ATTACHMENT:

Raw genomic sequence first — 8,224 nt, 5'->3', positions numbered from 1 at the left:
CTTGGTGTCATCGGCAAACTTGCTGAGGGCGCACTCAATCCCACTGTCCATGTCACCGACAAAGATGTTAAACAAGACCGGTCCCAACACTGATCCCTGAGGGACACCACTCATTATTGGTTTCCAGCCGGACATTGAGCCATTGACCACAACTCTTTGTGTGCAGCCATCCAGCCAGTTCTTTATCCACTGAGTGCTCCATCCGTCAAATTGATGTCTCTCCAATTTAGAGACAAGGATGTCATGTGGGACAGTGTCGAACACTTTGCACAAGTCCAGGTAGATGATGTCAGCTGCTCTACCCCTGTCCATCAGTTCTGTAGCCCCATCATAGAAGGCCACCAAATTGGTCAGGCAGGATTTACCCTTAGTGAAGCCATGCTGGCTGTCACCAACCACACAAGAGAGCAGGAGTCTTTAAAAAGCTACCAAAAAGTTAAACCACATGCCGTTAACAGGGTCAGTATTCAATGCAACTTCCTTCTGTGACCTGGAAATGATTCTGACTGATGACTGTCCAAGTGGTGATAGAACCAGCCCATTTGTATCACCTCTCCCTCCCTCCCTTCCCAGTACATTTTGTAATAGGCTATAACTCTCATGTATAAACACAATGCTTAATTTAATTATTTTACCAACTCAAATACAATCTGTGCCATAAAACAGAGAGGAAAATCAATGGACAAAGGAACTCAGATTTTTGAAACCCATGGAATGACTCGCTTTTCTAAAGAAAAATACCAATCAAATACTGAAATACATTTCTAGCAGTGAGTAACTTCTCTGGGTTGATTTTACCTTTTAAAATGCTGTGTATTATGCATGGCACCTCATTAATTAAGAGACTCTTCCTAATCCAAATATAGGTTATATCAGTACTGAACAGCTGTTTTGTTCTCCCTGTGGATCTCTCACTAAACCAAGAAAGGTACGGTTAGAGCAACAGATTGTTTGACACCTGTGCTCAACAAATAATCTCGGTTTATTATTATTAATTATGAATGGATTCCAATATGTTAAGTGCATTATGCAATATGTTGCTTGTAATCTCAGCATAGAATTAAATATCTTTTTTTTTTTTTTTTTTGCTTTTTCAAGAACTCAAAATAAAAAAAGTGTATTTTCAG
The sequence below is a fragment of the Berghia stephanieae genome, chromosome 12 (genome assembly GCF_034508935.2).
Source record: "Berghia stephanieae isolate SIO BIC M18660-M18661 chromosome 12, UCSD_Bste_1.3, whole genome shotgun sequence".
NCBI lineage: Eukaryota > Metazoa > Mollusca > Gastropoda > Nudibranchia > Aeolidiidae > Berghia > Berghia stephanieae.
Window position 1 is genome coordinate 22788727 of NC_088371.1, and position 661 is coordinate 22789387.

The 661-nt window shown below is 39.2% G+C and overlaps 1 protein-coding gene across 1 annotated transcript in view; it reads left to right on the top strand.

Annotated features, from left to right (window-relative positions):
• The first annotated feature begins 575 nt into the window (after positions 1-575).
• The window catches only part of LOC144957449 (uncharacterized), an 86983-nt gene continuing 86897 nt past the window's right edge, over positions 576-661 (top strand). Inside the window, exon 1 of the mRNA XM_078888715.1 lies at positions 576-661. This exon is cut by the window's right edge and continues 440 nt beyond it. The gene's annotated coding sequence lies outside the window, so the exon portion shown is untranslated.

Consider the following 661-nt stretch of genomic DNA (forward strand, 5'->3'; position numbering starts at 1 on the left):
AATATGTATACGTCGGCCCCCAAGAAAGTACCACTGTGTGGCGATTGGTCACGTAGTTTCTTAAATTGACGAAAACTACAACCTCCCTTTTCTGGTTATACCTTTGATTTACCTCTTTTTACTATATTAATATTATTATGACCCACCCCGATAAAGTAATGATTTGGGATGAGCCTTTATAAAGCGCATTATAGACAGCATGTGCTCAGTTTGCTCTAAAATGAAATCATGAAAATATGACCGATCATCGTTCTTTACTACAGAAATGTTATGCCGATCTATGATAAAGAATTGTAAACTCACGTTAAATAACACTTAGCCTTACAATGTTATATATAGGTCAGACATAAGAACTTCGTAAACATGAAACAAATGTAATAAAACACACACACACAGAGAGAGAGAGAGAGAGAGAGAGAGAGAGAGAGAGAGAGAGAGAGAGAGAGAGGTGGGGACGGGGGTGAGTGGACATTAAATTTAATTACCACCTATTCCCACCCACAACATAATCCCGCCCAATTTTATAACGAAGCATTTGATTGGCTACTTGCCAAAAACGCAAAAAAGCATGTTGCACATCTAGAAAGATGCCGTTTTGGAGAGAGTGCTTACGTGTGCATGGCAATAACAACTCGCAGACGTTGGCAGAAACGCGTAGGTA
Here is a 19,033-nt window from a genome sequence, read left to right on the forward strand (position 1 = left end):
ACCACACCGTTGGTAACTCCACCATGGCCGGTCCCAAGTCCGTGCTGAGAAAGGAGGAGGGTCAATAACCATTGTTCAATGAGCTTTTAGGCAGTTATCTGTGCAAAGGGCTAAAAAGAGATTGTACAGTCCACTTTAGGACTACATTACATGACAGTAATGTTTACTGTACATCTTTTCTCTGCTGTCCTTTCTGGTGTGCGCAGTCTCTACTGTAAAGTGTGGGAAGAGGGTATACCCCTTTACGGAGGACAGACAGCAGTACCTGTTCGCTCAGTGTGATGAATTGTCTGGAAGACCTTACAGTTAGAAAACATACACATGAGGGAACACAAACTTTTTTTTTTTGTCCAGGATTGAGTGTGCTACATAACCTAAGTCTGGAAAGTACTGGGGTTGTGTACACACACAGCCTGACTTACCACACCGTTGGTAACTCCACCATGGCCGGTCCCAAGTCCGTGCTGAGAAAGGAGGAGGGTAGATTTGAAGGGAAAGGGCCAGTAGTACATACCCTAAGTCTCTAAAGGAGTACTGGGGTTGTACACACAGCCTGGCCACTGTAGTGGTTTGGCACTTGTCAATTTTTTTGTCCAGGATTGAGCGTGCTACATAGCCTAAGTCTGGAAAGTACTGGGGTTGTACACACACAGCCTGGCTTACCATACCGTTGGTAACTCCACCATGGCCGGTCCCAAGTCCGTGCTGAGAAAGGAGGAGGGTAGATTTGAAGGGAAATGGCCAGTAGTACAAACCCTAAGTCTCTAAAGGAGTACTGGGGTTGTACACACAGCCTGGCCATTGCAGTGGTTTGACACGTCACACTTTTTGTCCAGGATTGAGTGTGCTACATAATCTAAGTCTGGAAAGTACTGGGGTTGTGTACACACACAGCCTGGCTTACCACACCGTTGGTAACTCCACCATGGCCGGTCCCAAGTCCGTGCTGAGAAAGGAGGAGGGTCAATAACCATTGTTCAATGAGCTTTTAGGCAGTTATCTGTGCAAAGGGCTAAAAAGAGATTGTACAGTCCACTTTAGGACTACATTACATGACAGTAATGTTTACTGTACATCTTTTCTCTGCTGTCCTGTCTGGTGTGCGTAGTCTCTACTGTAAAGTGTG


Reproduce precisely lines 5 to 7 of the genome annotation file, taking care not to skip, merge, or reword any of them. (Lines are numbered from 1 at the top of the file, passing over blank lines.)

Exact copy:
NCBI lineage: Eukaryota > Metazoa > Mollusca > Gastropoda > Nudibranchia > Aeolidiidae > Berghia > Berghia stephanieae.
Window position 1 is genome coordinate 22788727 of NC_088371.1, and position 661 is coordinate 22789387.

The 661-nt window shown below is 39.2% G+C and overlaps 1 protein-coding gene across 1 annotated transcript in view; it reads left to right on the top strand.